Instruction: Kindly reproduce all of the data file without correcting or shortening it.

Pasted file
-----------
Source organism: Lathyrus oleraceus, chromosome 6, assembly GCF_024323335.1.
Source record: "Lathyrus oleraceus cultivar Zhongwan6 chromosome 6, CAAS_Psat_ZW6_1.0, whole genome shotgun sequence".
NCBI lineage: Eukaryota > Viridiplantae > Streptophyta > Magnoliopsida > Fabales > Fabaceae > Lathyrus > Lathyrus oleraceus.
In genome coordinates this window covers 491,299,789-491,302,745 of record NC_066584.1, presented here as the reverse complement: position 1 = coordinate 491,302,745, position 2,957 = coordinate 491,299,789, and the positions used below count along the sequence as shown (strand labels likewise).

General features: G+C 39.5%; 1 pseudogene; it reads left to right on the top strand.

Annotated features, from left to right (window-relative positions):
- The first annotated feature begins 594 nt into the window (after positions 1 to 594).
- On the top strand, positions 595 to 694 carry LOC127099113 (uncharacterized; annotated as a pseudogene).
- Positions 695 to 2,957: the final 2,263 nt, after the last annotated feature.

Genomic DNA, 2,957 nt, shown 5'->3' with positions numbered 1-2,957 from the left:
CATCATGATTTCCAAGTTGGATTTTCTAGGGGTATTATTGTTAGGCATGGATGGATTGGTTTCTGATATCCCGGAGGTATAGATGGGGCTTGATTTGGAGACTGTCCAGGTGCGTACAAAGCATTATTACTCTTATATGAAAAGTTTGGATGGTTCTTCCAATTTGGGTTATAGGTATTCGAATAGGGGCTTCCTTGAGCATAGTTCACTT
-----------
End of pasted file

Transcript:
Source organism: Lathyrus oleraceus, chromosome 6, assembly GCF_024323335.1.
Source record: "Lathyrus oleraceus cultivar Zhongwan6 chromosome 6, CAAS_Psat_ZW6_1.0, whole genome shotgun sequence".
NCBI lineage: Eukaryota > Viridiplantae > Streptophyta > Magnoliopsida > Fabales > Fabaceae > Lathyrus > Lathyrus oleraceus.
In genome coordinates this window covers 491,299,789-491,302,745 of record NC_066584.1, presented here as the reverse complement: position 1 = coordinate 491,302,745, position 2,957 = coordinate 491,299,789, and the positions used below count along the sequence as shown (strand labels likewise).

General features: G+C 39.5%; 1 pseudogene; it reads left to right on the top strand.

Annotated features, from left to right (window-relative positions):
- The first annotated feature begins 594 nt into the window (after positions 1 to 594).
- On the top strand, positions 595 to 694 carry LOC127099113 (uncharacterized; annotated as a pseudogene).
- Positions 695 to 2,957: the final 2,263 nt, after the last annotated feature.

Genomic DNA, 2,957 nt, shown 5'->3' with positions numbered 1-2,957 from the left:
CATCATGATTTCCAAGTTGGATTTTCTAGGGGTATTATTGTTAGGCATGGATGGATTGGTTTCTGATATCCCGGAGGTATAGATGGGGCTTGATTTGGAGACTGTCCAGGTGCGTACAAAGCATTATTACTCTTATATGAAAAGTTTGGATGGTTCTTCCAATTTGGGTTATAGGTATTCGAATAGGGGCTTCCTTGAGCATAGTTCACTT